Football teams adapt again to noisy crowds

by Daniel Fink, MD, Chair, The Quiet Coalition

I’ve written in the past about noise in stadiums and arenas where college and professional sports are played because they are invariably too noisy. The world record for stadium noise, according to Guinness, was set at a professional football game in Kansas City in 2014 at 142.2 A-weighted decibels.*

That’s louder than the Occupational Safety and Health Administration’s maximum permissible noise exposure level, which is “only” 140 dBA.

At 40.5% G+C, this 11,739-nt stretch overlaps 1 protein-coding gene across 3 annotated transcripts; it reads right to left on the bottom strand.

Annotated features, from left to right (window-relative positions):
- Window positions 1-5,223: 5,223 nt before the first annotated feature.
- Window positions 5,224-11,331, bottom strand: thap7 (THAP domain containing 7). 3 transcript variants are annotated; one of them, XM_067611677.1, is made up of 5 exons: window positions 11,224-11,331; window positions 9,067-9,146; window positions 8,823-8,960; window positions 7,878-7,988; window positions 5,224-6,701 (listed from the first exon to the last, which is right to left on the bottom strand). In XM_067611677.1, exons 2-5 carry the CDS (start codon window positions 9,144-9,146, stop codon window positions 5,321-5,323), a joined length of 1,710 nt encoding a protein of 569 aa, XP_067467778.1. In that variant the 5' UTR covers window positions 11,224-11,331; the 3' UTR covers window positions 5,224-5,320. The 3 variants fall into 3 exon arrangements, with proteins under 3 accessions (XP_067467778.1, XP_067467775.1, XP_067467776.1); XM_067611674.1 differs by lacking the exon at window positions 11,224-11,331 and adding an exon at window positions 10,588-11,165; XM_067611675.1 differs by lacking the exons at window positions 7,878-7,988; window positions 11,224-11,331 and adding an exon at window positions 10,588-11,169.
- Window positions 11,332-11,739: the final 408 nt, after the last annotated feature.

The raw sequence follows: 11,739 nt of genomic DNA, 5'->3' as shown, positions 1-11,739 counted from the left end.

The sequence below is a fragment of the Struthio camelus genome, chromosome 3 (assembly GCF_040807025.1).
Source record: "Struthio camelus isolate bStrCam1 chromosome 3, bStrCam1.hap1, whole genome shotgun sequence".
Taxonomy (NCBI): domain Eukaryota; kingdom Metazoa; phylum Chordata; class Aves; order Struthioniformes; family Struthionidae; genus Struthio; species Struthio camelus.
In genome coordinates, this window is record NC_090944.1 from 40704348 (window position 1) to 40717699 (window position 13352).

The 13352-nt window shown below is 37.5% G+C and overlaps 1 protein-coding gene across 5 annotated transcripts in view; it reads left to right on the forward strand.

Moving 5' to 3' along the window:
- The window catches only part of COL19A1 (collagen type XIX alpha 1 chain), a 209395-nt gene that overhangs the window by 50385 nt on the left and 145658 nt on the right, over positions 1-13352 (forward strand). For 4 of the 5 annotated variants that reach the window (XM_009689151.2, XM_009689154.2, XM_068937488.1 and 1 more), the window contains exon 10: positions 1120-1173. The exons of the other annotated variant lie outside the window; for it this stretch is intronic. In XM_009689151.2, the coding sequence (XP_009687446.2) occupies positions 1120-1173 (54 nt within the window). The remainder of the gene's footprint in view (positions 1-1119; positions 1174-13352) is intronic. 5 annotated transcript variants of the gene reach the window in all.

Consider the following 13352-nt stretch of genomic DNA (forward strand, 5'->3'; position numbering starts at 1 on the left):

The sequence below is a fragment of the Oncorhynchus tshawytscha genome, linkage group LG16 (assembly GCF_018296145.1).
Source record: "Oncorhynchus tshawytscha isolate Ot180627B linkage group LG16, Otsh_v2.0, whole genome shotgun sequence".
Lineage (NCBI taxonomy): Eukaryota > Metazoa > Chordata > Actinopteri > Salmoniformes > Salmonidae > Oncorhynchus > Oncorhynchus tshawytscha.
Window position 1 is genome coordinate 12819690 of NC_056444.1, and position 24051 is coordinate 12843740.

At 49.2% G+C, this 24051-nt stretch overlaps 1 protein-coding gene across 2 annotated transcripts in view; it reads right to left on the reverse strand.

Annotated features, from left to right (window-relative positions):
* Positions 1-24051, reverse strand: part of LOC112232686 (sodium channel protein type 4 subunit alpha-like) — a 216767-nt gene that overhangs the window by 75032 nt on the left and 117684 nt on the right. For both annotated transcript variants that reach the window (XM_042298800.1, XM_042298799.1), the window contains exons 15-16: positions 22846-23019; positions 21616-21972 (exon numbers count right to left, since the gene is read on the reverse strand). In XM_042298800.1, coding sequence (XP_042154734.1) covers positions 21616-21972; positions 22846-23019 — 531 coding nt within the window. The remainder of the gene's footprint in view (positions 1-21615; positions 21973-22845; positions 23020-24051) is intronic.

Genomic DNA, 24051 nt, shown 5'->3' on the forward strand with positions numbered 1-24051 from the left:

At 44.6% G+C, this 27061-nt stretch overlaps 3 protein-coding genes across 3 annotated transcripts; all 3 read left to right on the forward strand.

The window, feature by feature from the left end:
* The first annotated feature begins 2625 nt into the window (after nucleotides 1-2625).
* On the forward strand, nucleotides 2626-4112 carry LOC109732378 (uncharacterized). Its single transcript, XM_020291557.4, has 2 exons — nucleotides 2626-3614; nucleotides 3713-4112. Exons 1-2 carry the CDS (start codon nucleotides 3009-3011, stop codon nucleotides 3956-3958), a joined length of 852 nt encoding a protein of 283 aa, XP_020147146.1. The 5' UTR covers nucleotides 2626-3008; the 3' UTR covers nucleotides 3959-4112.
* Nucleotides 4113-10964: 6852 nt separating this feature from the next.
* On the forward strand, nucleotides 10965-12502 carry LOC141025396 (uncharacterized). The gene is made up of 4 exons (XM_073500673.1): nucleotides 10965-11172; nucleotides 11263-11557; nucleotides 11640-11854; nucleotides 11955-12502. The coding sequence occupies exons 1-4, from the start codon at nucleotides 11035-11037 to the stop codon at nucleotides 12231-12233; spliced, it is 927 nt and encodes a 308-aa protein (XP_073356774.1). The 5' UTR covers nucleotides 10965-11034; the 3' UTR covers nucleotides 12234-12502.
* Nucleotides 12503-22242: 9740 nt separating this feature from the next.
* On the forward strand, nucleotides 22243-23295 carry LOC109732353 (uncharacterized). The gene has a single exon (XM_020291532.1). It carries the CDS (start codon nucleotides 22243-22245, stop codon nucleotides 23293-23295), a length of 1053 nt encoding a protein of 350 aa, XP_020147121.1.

That’s loud enough to cause instantaneous ear damage, with disruption of the delicate inner ear microstructures needed to hear.

During the COVID lockdowns last year, football teams got used to playing in empty stadiums in relative quiet, with coaches able to shout instructions from the sidelines and players able to communicate with each other on the field.

As this report in the Seattle Times notes, those days are over.

Go team!!! Quietly.

*Decibels are a unit of sound measurement. A-weighting adjusts unweighted sound measurements for the frequencies heard in human speech.

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